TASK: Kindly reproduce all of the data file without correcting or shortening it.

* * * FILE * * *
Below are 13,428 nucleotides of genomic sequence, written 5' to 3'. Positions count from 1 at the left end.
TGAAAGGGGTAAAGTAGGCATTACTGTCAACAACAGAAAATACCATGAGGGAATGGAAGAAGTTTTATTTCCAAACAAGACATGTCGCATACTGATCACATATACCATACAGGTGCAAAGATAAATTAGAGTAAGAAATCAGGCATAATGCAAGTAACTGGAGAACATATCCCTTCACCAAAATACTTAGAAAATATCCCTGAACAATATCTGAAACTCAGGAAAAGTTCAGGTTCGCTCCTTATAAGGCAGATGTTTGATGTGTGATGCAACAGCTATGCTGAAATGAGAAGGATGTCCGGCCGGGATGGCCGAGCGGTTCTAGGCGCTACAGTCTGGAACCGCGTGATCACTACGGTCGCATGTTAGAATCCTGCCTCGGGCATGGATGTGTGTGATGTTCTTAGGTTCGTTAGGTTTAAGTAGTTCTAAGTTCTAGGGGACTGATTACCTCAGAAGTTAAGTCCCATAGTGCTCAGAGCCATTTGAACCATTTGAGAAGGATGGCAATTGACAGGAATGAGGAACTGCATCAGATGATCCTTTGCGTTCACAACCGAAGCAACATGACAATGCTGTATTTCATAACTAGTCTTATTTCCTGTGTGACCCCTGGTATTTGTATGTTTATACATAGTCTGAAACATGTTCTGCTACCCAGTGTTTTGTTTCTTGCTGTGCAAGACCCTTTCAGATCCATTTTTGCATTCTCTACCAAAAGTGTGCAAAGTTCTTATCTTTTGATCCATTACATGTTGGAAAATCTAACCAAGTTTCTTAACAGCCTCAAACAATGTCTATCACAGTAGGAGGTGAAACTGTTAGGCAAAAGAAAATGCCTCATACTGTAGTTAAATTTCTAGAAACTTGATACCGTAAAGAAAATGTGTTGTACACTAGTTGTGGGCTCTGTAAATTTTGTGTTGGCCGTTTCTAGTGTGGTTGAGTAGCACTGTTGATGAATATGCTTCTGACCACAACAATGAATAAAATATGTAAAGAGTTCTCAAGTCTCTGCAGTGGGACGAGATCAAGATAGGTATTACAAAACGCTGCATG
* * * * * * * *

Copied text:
Below are 13,428 nucleotides of genomic sequence, written 5' to 3'. Positions count from 1 at the left end.
TGAAAGGGGTAAAGTAGGCATTACTGTCAACAACAGAAAATACCATGAGGGAATGGAAGAAGTTTTATTTCCAAACAAGACATGTCGCATACTGATCACATATACCATACAGGTGCAAAGATAAATTAGAGTAAGAAATCAGGCATAATGCAAGTAACTGGAGAACATATCCCTTCACCAAAATACTTAGAAAATATCCCTGAACAATATCTGAAACTCAGGAAAAGTTCAGGTTCGCTCCTTATAAGGCAGATGTTTGATGTGTGATGCAACAGCTATGCTGAAATGAGAAGGATGTCCGGCCGGGATGGCCGAGCGGTTCTAGGCGCTACAGTCTGGAACCGCGTGATCACTACGGTCGCATGTTAGAATCCTGCCTCGGGCATGGATGTGTGTGATGTTCTTAGGTTCGTTAGGTTTAAGTAGTTCTAAGTTCTAGGGGACTGATTACCTCAGAAGTTAAGTCCCATAGTGCTCAGAGCCATTTGAACCATTTGAGAAGGATGGCAATTGACAGGAATGAGGAACTGCATCAGATGATCCTTTGCGTTCACAACCGAAGCAACATGACAATGCTGTATTTCATAACTAGTCTTATTTCCTGTGTGACCCCTGGTATTTGTATGTTTATACATAGTCTGAAACATGTTCTGCTACCCAGTGTTTTGTTTCTTGCTGTGCAAGACCCTTTCAGATCCATTTTTGCATTCTCTACCAAAAGTGTGCAAAGTTCTTATCTTTTGATCCATTACATGTTGGAAAATCTAACCAAGTTTCTTAACAGCCTCAAACAATGTCTATCACAGTAGGAGGTGAAACTGTTAGGCAAAAGAAAATGCCTCATACTGTAGTTAAATTTCTAGAAACTTGATACCGTAAAGAAAATGTGTTGTACACTAGTTGTGGGCTCTGTAAATTTTGTGTTGGCCGTTTCTAGTGTGGTTGAGTAGCACTGTTGATGAATATGCTTCTGACCACAACAATGAATAAAATATGTAAAGAGTTCTCAAGTCTCTGCAGTGGGACGAGATCAAGATAGGTATTACAAAACGCTGCATG